Byline: Arnaud de Borchgrave, THE WASHINGTON TIMES
An optimist in the Middle East is someone who is almost always wrong while a pessimist is usually an optimist with experience. And those who live by the crystal ball in Araby usually wind up eating crunched glass.
With those caveats, one can probably dismiss the voices from the left that say it was an election to anoint an occupation. One can also safely discount the Bush cheerleaders who are confident the Iraqi elections symbolize the strategic defeat of terrorism in Iraq.
But it was a major triumph for Iran. For the first time since the revolutionary ayatollahs imposed their clerical dictatorship on Persia in 1979, their Shi'ite coreligionists scored a legal majority of the votes in another country - and a neighbor at that. Mercifully, Iraq's Shi'ites, headed by Grand Ayatollah Ali Sistani, were not interested in emulating Iran's theocracy. They made clear they wanted majority rule government sans turbans.
Their favorite candidate for prime minister is Ahmad Chalabi, originally sponsored by neocon supremo Richard Perle, and once the Pentagon's darling and the CIA's bete noir, who has spent the past few months cultivating new contacts with turbans in Iran and obtaining Ali Sistani's benediction for high office.
Mr. Chalabi's elevation would cause immediate embarrassment in Jordan, Iraq's immediate neighbor to the west, where he was sentenced in absentia in 1992 to 22 years hard labor on 31 counts of embezzlement and bank fraud. Jordan's King Abdullah, whose country heavily depends on trade with Iraq, would probably have to grant a royal pardon.
The election was one small step for democracy - and a giant step into unknown territory. No traffic was allowed to move and major cities looked like ghost towns. With 19,000 candidates and 111 parties and formations, the ballots were so complex even Jalal Talabani, the Kurdish leader, needed a briefing on what to do. The United Iraqi Alliance apologized for identifying only 37 of their 225 candidates "because we have to keep them alive." A similar election held in Syria would have been dismissed as sham.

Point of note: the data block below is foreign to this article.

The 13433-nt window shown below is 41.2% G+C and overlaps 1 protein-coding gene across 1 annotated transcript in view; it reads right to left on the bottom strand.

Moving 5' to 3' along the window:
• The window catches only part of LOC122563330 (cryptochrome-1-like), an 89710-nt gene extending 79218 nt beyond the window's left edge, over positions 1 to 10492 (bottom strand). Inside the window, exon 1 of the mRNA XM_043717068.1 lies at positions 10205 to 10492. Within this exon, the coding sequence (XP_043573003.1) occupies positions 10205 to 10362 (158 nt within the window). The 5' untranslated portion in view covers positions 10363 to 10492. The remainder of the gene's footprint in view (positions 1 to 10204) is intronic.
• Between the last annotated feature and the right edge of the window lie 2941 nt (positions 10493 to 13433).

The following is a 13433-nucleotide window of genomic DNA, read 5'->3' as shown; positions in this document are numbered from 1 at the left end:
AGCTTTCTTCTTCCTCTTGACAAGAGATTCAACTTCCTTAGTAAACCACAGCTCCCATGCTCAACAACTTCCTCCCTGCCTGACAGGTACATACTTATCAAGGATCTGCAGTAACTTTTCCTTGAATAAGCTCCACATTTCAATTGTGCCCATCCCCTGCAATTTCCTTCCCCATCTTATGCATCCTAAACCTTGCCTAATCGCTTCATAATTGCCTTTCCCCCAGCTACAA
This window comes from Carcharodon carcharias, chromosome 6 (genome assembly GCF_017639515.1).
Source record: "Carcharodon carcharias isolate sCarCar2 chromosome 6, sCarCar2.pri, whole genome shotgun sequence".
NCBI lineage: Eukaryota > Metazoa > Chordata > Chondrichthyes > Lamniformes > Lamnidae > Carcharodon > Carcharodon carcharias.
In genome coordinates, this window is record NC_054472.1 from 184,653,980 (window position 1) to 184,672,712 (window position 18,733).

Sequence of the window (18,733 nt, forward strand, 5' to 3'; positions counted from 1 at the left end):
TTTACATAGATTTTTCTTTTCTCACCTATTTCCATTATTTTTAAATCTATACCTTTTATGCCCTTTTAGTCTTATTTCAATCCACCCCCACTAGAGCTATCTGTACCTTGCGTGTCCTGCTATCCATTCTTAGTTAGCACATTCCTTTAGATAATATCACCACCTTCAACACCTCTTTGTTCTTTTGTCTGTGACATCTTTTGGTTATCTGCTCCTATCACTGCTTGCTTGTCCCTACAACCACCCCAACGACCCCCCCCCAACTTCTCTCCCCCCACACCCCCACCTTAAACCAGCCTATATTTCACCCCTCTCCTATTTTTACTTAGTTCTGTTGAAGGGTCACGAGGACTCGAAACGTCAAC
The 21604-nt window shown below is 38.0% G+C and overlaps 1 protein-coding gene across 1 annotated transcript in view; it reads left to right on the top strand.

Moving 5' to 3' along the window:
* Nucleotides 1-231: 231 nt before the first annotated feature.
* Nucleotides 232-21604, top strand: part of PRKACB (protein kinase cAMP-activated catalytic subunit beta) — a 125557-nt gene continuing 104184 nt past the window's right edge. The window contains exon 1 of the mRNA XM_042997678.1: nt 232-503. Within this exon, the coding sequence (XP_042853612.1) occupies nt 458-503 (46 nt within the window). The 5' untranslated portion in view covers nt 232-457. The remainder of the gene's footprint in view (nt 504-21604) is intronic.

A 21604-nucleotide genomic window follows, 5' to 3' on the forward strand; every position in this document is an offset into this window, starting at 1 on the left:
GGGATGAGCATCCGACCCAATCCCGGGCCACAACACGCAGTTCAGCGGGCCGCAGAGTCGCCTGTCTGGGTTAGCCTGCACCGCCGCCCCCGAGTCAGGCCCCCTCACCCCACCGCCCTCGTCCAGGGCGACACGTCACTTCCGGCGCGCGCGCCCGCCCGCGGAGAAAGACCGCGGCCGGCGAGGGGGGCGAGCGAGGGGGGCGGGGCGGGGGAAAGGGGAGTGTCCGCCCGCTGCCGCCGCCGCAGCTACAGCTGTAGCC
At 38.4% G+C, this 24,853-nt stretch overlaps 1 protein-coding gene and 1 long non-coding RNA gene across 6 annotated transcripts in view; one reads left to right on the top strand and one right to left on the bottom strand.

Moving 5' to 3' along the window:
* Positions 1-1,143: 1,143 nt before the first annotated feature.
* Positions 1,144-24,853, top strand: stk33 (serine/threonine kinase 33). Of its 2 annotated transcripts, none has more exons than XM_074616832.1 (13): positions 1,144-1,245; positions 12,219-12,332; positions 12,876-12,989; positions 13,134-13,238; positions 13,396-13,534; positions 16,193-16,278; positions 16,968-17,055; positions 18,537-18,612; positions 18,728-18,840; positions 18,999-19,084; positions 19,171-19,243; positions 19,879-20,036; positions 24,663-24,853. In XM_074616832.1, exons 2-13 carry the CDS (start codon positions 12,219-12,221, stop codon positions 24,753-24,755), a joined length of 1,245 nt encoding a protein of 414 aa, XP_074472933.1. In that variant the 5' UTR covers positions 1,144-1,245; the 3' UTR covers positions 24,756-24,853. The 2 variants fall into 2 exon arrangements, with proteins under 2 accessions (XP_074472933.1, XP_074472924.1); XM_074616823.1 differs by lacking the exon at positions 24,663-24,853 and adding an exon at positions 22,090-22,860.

The attribution of 275 seats in the transitional Constituent Assembly, the selection of a president and two vice presidents, and then a prime minister, who would have to form a government, followed by a referendum on a new constitution in mid-August, followed by general elections by year's end - all so many sandtraps where scorpions lie in wait.
Before the elections, Iraq's new head of intelligence estimated the number of "fulltime" insurgents at 40,000 and part-time fighters at 160,000. Before the fall of Saddam Hussein's regime, the army numbered 430,000.
Last year, Central Commander Gen. John Abizaid put the number of terrorists at about 5,000. Other generals have gone as high as 20,000. The only number that matters is 300. That was the total number of IRA terrorists deployed in Northern Ireland at the height of the insurgency. …